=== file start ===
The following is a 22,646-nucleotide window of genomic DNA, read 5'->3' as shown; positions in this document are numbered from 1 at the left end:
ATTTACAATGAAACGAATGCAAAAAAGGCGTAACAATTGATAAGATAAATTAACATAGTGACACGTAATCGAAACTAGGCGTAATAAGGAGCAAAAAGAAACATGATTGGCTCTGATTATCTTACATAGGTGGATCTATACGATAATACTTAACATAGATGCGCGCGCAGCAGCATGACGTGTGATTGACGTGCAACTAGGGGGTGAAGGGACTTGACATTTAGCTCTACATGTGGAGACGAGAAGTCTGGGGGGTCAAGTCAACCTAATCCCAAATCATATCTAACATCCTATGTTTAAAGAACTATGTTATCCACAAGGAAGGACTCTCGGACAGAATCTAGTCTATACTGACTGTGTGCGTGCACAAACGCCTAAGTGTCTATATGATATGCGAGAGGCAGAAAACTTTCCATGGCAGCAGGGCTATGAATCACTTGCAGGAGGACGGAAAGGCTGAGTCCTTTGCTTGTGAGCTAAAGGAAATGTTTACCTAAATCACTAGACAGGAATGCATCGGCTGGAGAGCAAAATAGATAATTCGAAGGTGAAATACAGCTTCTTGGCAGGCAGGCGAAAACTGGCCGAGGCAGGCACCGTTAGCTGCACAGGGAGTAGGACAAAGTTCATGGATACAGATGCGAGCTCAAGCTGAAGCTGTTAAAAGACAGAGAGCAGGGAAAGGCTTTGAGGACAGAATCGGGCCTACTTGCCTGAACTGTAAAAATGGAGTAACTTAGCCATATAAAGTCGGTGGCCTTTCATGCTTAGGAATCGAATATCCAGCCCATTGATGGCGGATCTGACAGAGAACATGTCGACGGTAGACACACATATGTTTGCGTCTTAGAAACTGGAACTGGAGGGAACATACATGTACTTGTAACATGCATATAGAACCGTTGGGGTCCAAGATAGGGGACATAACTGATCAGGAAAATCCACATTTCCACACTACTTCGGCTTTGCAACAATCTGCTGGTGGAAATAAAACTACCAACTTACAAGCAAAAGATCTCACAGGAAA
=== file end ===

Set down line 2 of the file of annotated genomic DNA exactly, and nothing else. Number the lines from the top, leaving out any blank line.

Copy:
ATTTACAATGAAACGAATGCAAAAAAGGCGTAACAATTGATAAGATAAATTAACATAGTGACACGTAATCGAAACTAGGCGTAATAAGGAGCAAAAAGAAACATGATTGGCTCTGATTATCTTACATAGGTGGATCTATACGATAATACTTAACATAGATGCGCGCGCAGCAGCATGACGTGTGATTGACGTGCAACTAGGGGGTGAAGGGACTTGACATTTAGCTCTACATGTGGAGACGAGAAGTCTGGGGGGTCAAGTCAACCTAATCCCAAATCATATCTAACATCCTATGTTTAAAGAACTATGTTATCCACAAGGAAGGACTCTCGGACAGAATCTAGTCTATACTGACTGTGTGCGTGCACAAACGCCTAAGTGTCTATATGATATGCGAGAGGCAGAAAACTTTCCATGGCAGCAGGGCTATGAATCACTTGCAGGAGGACGGAAAGGCTGAGTCCTTTGCTTGTGAGCTAAAGGAAATGTTTACCTAAATCACTAGACAGGAATGCATCGGCTGGAGAGCAAAATAGATAATTCGAAGGTGAAATACAGCTTCTTGGCAGGCAGGCGAAAACTGGCCGAGGCAGGCACCGTTAGCTGCACAGGGAGTAGGACAAAGTTCATGGATACAGATGCGAGCTCAAGCTGAAGCTGTTAAAAGACAGAGAGCAGGGAAAGGCTTTGAGGACAGAATCGGGCCTACTTGCCTGAACTGTAAAAATGGAGTAACTTAGCCATATAAAGTCGGTGGCCTTTCATGCTTAGGAATCGAATATCCAGCCCATTGATGGCGGATCTGACAGAGAACATGTCGACGGTAGACACACATATGTTTGCGTCTTAGAAACTGGAACTGGAGGGAACATACATGTACTTGTAACATGCATATAGAACCGTTGGGGTCCAAGATAGGGGACATAACTGATCAGGAAAATCCACATTTCCACACTACTTCGGCTTTGCAACAATCTGCTGGTGGAAATAAAACTACCAACTTACAAGCAAAAGATCTCACAGGAAA